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Advice, Suggestions and General Help New Topic Printer Friendly Version

   canoe plans/kits?
  Posted by: old_user on Jan-14-13 4:37 PM (EST)
   Category: Canoes 

How hard is it to build a canoe? I have some pretty decent mechanical skills. I used to a be a plumber and have had experience as machinist. I have the room the build a canoe at a relatives. It is not climate controlled though.

Do you need to have the area your working in a certain temperature when working with the molding and epoxy/resins when coating the canoe?

If any one could would you explain the basics to me and what would be need to build my own canoe? Wood, fabric, epoxy, and tools?

If I dont end up just buying a used one I would like to build something in the 17-18ft that would be light enough to portage in the BWCA but still have a decent weight capacity. Mainly it will be used for fishing rivers and lakes but I am close enough to the BWCA that I would like to make a portaging trip yearly. Thanks for any information.

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Messages in this Topic

 

  Getting started
  Posted by: PJC on Jan-14-13 6:43 PM (EST)
Like you, I've thought about, and looked into, building a canoe. But I lack a garage or basement usable for such a project. I'm sure others with much more experience will soon jump in here, but a decent starting point might be to look at the stuff at Bear Mountain Boats and Green Valley Boatworks. There will probably be other suggestions coming shortly.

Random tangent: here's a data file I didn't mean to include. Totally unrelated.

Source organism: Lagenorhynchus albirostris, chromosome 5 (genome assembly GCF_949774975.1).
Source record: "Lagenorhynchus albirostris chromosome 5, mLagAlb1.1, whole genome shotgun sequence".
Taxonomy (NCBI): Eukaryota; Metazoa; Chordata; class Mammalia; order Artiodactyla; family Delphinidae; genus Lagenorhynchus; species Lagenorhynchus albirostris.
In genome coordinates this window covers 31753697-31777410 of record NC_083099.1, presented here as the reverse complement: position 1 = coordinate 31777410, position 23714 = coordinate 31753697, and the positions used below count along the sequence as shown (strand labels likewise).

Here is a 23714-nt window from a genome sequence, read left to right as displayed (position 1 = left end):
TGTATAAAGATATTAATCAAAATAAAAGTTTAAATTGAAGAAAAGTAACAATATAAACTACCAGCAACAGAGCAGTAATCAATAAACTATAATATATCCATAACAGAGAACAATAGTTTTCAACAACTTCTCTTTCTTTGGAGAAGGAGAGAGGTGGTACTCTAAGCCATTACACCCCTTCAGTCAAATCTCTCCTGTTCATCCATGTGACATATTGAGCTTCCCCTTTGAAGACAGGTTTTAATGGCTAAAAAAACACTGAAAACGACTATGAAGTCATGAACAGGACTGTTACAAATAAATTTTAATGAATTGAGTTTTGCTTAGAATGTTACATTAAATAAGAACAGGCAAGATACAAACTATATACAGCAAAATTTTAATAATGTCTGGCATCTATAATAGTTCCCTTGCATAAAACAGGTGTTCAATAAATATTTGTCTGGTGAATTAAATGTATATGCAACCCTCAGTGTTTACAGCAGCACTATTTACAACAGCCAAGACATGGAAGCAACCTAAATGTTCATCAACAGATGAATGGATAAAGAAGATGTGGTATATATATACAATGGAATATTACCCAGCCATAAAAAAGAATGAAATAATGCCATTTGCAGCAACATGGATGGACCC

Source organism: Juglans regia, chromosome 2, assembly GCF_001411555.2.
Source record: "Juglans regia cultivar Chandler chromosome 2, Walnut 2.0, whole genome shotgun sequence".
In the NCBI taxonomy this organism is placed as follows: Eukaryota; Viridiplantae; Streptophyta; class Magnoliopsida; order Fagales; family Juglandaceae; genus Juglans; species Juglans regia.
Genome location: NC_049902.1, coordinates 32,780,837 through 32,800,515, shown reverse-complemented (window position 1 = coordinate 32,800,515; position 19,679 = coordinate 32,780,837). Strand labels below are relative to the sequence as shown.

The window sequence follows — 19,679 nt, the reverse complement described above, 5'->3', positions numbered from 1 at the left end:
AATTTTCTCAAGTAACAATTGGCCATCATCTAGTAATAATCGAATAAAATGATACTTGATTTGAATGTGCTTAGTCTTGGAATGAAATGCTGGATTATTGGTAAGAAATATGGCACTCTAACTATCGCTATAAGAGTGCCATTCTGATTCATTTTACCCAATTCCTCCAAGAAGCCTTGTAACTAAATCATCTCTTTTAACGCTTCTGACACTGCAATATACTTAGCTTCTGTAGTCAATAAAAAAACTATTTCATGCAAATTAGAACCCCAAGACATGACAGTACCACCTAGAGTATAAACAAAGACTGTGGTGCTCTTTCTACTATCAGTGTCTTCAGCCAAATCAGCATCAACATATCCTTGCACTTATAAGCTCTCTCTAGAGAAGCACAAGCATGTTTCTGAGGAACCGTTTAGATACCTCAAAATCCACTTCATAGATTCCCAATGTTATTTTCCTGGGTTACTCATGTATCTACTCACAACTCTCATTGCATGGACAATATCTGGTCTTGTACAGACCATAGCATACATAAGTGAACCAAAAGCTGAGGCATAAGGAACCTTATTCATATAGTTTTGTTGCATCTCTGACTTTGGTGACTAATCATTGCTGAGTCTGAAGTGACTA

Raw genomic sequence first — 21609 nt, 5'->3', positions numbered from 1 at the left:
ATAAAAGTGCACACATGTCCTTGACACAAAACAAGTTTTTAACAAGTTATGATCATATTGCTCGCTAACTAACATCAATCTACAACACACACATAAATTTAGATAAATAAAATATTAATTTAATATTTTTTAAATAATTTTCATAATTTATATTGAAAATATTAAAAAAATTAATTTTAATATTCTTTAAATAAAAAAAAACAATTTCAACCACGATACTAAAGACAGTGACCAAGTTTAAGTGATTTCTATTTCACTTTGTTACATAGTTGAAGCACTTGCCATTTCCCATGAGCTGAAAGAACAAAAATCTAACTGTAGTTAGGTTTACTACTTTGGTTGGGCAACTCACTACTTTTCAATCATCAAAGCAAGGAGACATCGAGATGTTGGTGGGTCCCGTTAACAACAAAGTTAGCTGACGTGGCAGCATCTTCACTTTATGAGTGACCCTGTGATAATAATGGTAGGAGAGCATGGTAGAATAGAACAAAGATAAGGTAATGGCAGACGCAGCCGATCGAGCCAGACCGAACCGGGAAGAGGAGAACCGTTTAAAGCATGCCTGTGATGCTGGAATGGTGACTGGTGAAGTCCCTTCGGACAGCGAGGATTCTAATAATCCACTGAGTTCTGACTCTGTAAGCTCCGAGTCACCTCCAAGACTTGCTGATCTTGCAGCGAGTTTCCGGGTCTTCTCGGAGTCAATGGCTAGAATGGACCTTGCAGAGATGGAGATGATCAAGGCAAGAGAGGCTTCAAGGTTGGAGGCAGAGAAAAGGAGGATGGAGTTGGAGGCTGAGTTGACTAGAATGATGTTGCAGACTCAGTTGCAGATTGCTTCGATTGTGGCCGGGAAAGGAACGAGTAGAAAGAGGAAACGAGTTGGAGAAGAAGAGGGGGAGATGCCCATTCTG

http://bearmountainboats.com/
http://www.greenval.com/

Both of the above are mostly cedar strip plans and kits. These boats are a pretty big building project for most folks but the end result is light, beautiful, and I think its safe to say not as sturdy as an aluminum or royalex boat would be at a fraction of the cost and time. But folks who love strip boats love them a lot. They're so beautiful that personally I'd be reluctant to paddle them in many places where they might get beat up.
Another popular home boat-building method is "stitch and glue" which uses a high quality plywood, usually 1/4", that is then glassed over. They build relatively quickly compared to strippers. These are usually kayaks but there are a few stitch and glue canoe kits out there... but I've never seen or paddled a stitch and glue canoe so I can't really say anything about them with any authority. Don't know if I'd want to hit a rock in rapids very hard with one though... the s&g kayaks I've been in felt a tad delicate and a canoe wouldn't have the inherent structural strength of a decked kayak.